Ribera del Duero Wine Region Summary
While the northern Spanish region of Ribera del Duero has only risen to prominence as a quality wine region over the last few decades, the relatively recent discovery of a 66-metre mosaic of Bacchus, the Roman god of wine, confirmed what locals had always known: wine making in the region has been part of Ribera del Duero’s culture for centuries.
Which may strike some as odd, given the area’s hostile terrain. A bleak, rocky landscape with high altitudes, a short and intense growing season and the constant threat of spring-time frosts creates something of a disconnect with the world-class wines the region produces. But Ribero del Duero owes its unlikely success to the vision of one man: Eloy Lecanda y Chaves.
Lecanda inherited a property – the now renowned Vega Sicillia – in 1864, and set about transforming its scrubby fields into an agricultural estate, importing the best vines from Bordeaux and using the most innovative wine-producing techniques available at the time. The wines he produced, aged for up to a decade in an odd assortment of barrels, have since acquired legendary status.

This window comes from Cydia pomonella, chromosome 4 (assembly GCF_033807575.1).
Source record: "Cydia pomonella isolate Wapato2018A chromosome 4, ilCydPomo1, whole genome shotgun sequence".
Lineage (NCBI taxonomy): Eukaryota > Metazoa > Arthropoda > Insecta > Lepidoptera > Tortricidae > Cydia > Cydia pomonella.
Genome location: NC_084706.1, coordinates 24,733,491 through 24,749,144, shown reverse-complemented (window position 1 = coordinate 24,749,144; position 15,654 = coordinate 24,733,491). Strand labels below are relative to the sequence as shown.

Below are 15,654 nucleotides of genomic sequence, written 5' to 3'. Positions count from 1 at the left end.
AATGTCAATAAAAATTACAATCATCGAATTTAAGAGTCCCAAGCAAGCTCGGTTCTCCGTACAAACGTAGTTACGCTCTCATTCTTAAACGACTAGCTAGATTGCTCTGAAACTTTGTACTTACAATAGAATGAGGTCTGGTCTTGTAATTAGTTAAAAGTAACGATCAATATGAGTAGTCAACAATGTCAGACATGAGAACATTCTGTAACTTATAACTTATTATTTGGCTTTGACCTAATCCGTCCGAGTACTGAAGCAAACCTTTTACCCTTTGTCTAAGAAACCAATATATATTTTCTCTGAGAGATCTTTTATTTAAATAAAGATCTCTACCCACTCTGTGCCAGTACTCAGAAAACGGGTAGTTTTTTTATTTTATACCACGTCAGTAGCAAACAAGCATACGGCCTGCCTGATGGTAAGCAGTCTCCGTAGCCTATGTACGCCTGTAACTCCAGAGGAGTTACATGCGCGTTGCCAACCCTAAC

The estate changed hands several times, but such was its impact on the region that in 1982 Ribera del Duero became a denominación de origen, at the time home to just nine registered wineries – today there are over 200.
The region’s exceptional native grape, Tempranillo (known also as Tinto del Paid or Tinto Fino), has been instrumental in securing Ribero del Duero’s rise to fame. A superb 100% blend has consistently given Rioja a run for its money (Vega Sicillia produces a critically-acclaimed version – also Spain’s most expensive wine), while Alejandro Fernandez, founder of Pesquera, shook things up in the 1970s by blending Tempranillo with a little Cabernet Sauvignon. The result, a zesty and structured injection into an already fruity wine, has been lauded abundantly by renowned critic Robert Parker.